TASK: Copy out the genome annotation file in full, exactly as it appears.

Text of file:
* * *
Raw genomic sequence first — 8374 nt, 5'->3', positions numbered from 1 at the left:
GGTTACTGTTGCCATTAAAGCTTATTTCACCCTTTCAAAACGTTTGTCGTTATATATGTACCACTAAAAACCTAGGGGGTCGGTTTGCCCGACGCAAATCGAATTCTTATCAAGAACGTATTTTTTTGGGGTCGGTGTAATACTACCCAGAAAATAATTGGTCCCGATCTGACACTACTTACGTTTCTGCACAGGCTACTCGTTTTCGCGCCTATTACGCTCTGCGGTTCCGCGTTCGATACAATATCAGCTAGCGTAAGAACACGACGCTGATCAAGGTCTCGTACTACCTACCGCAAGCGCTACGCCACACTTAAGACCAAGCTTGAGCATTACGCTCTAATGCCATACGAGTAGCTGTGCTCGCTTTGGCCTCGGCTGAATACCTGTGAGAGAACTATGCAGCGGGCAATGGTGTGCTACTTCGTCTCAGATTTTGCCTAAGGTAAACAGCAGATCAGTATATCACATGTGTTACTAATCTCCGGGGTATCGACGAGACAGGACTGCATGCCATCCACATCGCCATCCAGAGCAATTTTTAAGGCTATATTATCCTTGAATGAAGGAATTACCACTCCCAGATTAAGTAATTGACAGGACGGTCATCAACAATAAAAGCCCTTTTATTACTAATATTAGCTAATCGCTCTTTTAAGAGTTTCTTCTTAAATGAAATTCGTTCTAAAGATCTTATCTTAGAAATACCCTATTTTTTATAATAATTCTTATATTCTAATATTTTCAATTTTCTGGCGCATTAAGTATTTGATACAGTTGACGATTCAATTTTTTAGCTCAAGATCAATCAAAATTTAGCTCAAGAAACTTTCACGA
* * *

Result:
Raw genomic sequence first — 8374 nt, 5'->3', positions numbered from 1 at the left:
GGTTACTGTTGCCATTAAAGCTTATTTCACCCTTTCAAAACGTTTGTCGTTATATATGTACCACTAAAAACCTAGGGGGTCGGTTTGCCCGACGCAAATCGAATTCTTATCAAGAACGTATTTTTTTGGGGTCGGTGTAATACTACCCAGAAAATAATTGGTCCCGATCTGACACTACTTACGTTTCTGCACAGGCTACTCGTTTTCGCGCCTATTACGCTCTGCGGTTCCGCGTTCGATACAATATCAGCTAGCGTAAGAACACGACGCTGATCAAGGTCTCGTACTACCTACCGCAAGCGCTACGCCACACTTAAGACCAAGCTTGAGCATTACGCTCTAATGCCATACGAGTAGCTGTGCTCGCTTTGGCCTCGGCTGAATACCTGTGAGAGAACTATGCAGCGGGCAATGGTGTGCTACTTCGTCTCAGATTTTGCCTAAGGTAAACAGCAGATCAGTATATCACATGTGTTACTAATCTCCGGGGTATCGACGAGACAGGACTGCATGCCATCCACATCGCCATCCAGAGCAATTTTTAAGGCTATATTATCCTTGAATGAAGGAATTACCACTCCCAGATTAAGTAATTGACAGGACGGTCATCAACAATAAAAGCCCTTTTATTACTAATATTAGCTAATCGCTCTTTTAAGAGTTTCTTCTTAAATGAAATTCGTTCTAAAGATCTTATCTTAGAAATACCCTATTTTTTATAATAATTCTTATATTCTAATATTTTCAATTTTCTGGCGCATTAAGTATTTGATACAGTTGACGATTCAATTTTTTAGCTCAAGATCAATCAAAATTTAGCTCAAGAAACTTTCACGA